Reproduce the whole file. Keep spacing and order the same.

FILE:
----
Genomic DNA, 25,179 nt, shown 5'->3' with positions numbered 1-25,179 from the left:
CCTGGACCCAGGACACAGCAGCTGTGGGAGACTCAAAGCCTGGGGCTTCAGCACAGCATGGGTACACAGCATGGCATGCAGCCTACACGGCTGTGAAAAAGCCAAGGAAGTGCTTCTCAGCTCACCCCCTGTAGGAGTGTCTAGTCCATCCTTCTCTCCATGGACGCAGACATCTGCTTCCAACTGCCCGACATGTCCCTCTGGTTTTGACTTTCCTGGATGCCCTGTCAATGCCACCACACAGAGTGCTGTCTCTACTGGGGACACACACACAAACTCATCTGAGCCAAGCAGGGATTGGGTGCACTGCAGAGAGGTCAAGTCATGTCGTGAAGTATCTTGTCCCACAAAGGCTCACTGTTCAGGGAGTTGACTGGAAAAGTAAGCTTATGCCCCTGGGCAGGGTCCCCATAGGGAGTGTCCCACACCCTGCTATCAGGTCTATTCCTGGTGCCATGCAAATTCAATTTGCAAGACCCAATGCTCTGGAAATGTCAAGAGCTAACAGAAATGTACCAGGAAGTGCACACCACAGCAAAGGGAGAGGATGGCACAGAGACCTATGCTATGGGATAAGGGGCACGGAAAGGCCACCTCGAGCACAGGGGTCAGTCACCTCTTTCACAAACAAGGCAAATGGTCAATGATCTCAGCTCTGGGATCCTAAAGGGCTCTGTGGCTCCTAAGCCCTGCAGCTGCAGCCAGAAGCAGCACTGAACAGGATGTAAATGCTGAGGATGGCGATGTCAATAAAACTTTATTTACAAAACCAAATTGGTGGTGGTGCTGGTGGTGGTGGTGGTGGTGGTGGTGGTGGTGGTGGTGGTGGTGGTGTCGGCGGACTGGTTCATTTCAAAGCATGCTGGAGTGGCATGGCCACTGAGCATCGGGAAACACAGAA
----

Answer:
Genomic DNA, 25,179 nt, shown 5'->3' with positions numbered 1-25,179 from the left:
CCTGGACCCAGGACACAGCAGCTGTGGGAGACTCAAAGCCTGGGGCTTCAGCACAGCATGGGTACACAGCATGGCATGCAGCCTACACGGCTGTGAAAAAGCCAAGGAAGTGCTTCTCAGCTCACCCCCTGTAGGAGTGTCTAGTCCATCCTTCTCTCCATGGACGCAGACATCTGCTTCCAACTGCCCGACATGTCCCTCTGGTTTTGACTTTCCTGGATGCCCTGTCAATGCCACCACACAGAGTGCTGTCTCTACTGGGGACACACACACAAACTCATCTGAGCCAAGCAGGGATTGGGTGCACTGCAGAGAGGTCAAGTCATGTCGTGAAGTATCTTGTCCCACAAAGGCTCACTGTTCAGGGAGTTGACTGGAAAAGTAAGCTTATGCCCCTGGGCAGGGTCCCCATAGGGAGTGTCCCACACCCTGCTATCAGGTCTATTCCTGGTGCCATGCAAATTCAATTTGCAAGACCCAATGCTCTGGAAATGTCAAGAGCTAACAGAAATGTACCAGGAAGTGCACACCACAGCAAAGGGAGAGGATGGCACAGAGACCTATGCTATGGGATAAGGGGCACGGAAAGGCCACCTCGAGCACAGGGGTCAGTCACCTCTTTCACAAACAAGGCAAATGGTCAATGATCTCAGCTCTGGGATCCTAAAGGGCTCTGTGGCTCCTAAGCCCTGCAGCTGCAGCCAGAAGCAGCACTGAACAGGATGTAAATGCTGAGGATGGCGATGTCAATAAAACTTTATTTACAAAACCAAATTGGTGGTGGTGCTGGTGGTGGTGGTGGTGGTGGTGGTGGTGGTGGTGGTGGTGGTGGTGTCGGCGGACTGGTTCATTTCAAAGCATGCTGGAGTGGCATGGCCACTGAGCATCGGGAAACACAGAA